Sunday, 25 June 2017

All set, - reflections on a discussion with Richard Mulhearn

As always, I had another great conversation with Richard on Friday, who really instilled some confidence in me as to what I am doing.

A lot of things have been happening over the previous week, which may not have directly contributed to production for the major project, but nevertheless, now out of the way and I am able to refocus again on my work.

I felt that Richard was pleased that I was working on the storyboard as a structure to my essay and original artefact, and he asked some questions relating to the methods and generally "what was it about?".

I explained that I have re-evaluated, with Rowan's help, the best way forward for me to take. Originally I had started from the position of trying to write a formal academic essay, with the usual rigid foundations and heading format. However, after a few weeks of wrestling with this and putting it into a much more original context about the Peregrine, I have now adopted a format that is far better placed. Both regarding artistic context, but also readability as a story of my journey, rather than what could have been rather dry and stuffy report.

So to create a 70% essay, purely as a report would probably have been rather dull!

I am in the process of making this a story, as a practical piece and Richard agreed that it does not need to be constrained within the confines of the academic strategy. My current document is somewhere in between the moment. While it is following the general idea, instead of the traditional titles to each chapter, I've already paraphrased them into similar titles from Baker's book, plus more Peregrine orientated titles. There is a subtlety of following a kind of educational process, but not making it formal. What I was really pleased about on Wednesday after my meeting with Rowan was the ideas of introducing more art into the work, as a result of the previous conversation that I had had with Dr Juliet MacDonald, when she pointed me towards the work of Ernest Seton Thompson. He used to do lots of books with tiny little line drawings as marginalia. The illustrations are exquisite, and I have already blogged about Seton Thompson and his work in a recent blog.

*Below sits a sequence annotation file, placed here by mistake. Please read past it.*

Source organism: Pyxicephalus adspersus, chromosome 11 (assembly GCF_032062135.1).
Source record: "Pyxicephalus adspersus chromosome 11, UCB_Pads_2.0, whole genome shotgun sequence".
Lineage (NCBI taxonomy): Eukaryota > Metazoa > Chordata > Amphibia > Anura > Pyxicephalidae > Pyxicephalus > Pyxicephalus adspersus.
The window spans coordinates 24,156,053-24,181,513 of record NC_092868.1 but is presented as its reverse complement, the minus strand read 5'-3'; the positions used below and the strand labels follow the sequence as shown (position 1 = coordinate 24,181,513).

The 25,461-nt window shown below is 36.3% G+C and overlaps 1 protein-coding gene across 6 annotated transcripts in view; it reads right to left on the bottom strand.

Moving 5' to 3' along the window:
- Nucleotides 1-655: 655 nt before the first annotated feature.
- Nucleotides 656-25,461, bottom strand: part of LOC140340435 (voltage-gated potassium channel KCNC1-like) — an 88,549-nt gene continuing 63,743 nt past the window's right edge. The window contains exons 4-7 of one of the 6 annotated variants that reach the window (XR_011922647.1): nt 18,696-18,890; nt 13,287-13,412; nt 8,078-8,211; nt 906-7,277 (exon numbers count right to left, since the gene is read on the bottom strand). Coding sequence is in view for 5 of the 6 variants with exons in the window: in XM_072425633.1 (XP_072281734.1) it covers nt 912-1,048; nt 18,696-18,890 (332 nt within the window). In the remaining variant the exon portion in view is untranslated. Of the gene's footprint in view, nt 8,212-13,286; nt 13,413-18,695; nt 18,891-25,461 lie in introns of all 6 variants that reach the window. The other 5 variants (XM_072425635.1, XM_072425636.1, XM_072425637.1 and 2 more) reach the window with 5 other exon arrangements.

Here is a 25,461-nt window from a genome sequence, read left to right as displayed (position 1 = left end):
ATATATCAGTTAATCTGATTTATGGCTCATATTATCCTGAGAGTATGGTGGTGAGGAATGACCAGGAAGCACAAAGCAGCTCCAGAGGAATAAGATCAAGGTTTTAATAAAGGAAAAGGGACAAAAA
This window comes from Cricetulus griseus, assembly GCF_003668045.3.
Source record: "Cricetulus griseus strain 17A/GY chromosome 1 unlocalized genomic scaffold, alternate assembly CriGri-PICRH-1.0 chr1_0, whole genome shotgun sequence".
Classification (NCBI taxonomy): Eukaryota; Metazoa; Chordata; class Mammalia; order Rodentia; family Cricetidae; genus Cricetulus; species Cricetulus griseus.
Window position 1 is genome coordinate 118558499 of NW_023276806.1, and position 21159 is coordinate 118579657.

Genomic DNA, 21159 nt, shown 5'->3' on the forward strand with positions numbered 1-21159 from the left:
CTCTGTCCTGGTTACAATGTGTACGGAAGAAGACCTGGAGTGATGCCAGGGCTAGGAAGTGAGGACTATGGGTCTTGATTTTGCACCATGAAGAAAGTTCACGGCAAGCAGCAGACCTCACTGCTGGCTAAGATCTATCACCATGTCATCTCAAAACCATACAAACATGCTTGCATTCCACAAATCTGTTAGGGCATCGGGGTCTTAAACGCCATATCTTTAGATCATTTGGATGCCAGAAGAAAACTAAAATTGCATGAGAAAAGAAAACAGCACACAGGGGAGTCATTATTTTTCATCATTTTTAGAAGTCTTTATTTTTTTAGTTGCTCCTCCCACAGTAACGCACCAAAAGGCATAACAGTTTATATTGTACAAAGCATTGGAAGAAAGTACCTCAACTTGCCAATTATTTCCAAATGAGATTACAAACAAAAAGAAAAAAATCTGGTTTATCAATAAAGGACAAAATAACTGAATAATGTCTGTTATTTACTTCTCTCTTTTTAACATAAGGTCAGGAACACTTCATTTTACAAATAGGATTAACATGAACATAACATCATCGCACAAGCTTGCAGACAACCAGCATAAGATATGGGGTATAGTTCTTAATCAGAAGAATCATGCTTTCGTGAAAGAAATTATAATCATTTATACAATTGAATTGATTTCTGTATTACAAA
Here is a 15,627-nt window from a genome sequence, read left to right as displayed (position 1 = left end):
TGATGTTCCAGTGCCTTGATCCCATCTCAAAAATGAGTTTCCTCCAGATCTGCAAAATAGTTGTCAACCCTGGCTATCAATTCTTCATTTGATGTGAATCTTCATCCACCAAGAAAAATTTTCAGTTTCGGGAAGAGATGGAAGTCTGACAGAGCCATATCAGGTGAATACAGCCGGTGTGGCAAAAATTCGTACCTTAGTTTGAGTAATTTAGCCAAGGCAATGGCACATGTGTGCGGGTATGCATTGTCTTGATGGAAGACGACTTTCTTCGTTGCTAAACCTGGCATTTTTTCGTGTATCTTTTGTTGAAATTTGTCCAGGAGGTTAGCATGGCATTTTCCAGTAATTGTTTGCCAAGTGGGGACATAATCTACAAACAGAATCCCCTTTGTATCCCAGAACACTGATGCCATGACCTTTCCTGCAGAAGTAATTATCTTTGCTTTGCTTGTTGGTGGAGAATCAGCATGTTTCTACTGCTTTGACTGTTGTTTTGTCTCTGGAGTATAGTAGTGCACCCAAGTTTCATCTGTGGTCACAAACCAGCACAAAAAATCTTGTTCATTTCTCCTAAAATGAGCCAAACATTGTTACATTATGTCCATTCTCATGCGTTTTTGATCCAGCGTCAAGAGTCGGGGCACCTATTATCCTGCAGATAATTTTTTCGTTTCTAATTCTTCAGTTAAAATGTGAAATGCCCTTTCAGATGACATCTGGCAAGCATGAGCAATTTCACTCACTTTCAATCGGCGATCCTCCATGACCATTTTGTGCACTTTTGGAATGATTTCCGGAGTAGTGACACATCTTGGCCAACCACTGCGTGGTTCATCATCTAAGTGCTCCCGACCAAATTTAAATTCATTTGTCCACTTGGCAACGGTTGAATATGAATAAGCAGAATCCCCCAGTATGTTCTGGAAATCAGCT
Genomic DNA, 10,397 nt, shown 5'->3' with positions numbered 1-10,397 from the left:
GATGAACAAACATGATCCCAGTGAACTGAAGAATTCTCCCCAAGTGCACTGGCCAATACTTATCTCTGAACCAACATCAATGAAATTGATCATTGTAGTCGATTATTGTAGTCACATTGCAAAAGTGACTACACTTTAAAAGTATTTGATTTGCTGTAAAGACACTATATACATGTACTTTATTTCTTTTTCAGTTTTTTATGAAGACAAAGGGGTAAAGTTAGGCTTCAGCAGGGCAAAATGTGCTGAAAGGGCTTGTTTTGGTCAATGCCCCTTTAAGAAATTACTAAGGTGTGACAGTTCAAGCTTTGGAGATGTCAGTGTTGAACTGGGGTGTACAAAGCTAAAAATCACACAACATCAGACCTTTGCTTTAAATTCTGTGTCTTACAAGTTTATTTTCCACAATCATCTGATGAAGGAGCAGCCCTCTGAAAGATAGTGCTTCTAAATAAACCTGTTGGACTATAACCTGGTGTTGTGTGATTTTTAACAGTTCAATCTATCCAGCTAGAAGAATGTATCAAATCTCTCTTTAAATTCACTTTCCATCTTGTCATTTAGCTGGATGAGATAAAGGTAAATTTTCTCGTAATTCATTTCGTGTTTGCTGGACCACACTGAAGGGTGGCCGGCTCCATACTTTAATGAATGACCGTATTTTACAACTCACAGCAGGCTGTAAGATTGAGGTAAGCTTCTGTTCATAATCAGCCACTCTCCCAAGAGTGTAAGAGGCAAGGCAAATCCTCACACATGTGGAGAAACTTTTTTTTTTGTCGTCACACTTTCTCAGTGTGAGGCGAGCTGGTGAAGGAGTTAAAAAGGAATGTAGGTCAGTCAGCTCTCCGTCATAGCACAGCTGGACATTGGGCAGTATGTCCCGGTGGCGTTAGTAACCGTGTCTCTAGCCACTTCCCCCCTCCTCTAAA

My intention, therefore, is to do something similar in my own document, creating small line drawings in the margins of the story, as little signposts, almost like visual memoirs. My thoughts are to make it much more of a narrative the journey of my discovery, culminating eventually in this bizarre twist of finding me at the end of the voyage.

Richard suggested and was interested in me looking at a particular film, a slightly different subject, but a beautiful film entitled "Sleep Furiously". This can be rented on Amazon for approximately £2.50, and a small snippet, entitled "Snow", by the filmmaker Gideon Koppel was shown to me. In brief, it tells the story about a small village located in an isolated rural community in Wales. The filmmaker was born in the area and has a high affinity for the place.

Notebook sketch
 by Graham Hadfield, January 2017
Having watched the film over the weekend, it struck me just how similar the landscape of Wales resides in my own imagination, particularly in the drawings that I've created that are purely speculative and have no direct image or reference point that I've copied from. The short piece that Richard showed me on Friday had some remarkable similarities, quite fascinating even when compared to some of the drawings I've been making. For example, just a couple of these what I call speculative drawings are shown below, next to screenshots of Gideon Koppel's film.